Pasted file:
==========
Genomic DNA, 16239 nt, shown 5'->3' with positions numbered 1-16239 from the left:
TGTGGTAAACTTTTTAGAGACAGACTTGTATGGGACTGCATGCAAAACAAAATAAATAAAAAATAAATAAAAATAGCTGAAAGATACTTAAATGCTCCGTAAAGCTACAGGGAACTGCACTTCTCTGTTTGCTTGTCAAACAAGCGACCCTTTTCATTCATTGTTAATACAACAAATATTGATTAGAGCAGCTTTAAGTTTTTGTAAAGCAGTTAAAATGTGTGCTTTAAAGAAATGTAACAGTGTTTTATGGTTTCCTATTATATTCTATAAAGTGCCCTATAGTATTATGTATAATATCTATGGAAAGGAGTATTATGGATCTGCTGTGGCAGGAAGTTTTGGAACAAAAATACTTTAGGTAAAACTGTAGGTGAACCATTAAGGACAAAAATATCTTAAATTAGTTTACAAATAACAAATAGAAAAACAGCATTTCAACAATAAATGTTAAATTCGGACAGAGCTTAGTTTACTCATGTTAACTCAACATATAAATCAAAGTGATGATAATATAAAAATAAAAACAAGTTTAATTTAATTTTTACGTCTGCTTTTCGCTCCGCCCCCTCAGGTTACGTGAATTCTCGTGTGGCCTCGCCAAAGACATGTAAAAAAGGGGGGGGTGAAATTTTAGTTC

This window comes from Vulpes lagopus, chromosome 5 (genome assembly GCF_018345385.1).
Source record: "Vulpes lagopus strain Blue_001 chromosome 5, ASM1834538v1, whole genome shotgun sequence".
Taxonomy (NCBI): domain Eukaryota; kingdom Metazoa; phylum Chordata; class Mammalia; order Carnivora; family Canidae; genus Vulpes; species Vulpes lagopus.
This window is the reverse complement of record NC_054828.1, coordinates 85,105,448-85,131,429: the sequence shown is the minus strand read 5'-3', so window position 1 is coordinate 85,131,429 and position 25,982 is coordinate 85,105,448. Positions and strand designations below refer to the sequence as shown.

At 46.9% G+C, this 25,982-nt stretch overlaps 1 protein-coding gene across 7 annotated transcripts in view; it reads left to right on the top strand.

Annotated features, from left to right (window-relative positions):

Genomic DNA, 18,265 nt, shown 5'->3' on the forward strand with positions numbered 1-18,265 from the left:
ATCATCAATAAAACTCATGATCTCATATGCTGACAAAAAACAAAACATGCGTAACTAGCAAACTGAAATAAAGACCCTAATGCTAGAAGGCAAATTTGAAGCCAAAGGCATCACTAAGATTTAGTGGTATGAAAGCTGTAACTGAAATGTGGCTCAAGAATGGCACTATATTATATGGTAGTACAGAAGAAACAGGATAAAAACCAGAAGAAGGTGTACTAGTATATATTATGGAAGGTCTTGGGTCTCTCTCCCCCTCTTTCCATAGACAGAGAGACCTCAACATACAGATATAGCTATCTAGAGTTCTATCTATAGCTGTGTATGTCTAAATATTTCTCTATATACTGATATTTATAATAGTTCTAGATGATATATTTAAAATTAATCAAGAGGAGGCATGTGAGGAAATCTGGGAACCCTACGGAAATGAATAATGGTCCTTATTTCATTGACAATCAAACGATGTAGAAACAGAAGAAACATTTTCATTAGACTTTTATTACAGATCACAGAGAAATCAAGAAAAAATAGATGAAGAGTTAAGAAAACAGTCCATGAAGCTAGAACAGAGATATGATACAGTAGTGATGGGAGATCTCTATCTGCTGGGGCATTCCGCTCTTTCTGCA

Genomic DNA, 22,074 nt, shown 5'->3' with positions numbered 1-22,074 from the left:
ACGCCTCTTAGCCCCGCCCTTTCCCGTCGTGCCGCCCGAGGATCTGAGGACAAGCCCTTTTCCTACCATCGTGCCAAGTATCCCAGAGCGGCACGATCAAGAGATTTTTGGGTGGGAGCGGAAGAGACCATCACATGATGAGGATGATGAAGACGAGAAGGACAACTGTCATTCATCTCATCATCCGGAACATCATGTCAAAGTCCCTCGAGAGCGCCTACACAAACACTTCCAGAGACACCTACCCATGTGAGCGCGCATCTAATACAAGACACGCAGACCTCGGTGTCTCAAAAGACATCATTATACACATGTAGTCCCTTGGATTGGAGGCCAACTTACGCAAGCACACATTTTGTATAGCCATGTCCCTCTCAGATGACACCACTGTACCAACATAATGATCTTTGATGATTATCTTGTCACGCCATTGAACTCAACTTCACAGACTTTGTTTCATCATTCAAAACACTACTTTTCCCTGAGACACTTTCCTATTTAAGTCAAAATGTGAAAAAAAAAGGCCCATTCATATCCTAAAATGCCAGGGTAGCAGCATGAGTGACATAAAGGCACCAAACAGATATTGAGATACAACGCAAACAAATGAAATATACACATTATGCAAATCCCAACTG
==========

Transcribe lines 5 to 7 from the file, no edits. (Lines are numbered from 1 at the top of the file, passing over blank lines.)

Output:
Taxonomy (NCBI): domain Eukaryota; kingdom Metazoa; phylum Chordata; class Mammalia; order Carnivora; family Canidae; genus Vulpes; species Vulpes lagopus.
This window is the reverse complement of record NC_054828.1, coordinates 85,105,448-85,131,429: the sequence shown is the minus strand read 5'-3', so window position 1 is coordinate 85,131,429 and position 25,982 is coordinate 85,105,448. Positions and strand designations below refer to the sequence as shown.

At 46.9% G+C, this 25,982-nt stretch overlaps 1 protein-coding gene across 7 annotated transcripts in view; it reads left to right on the top strand.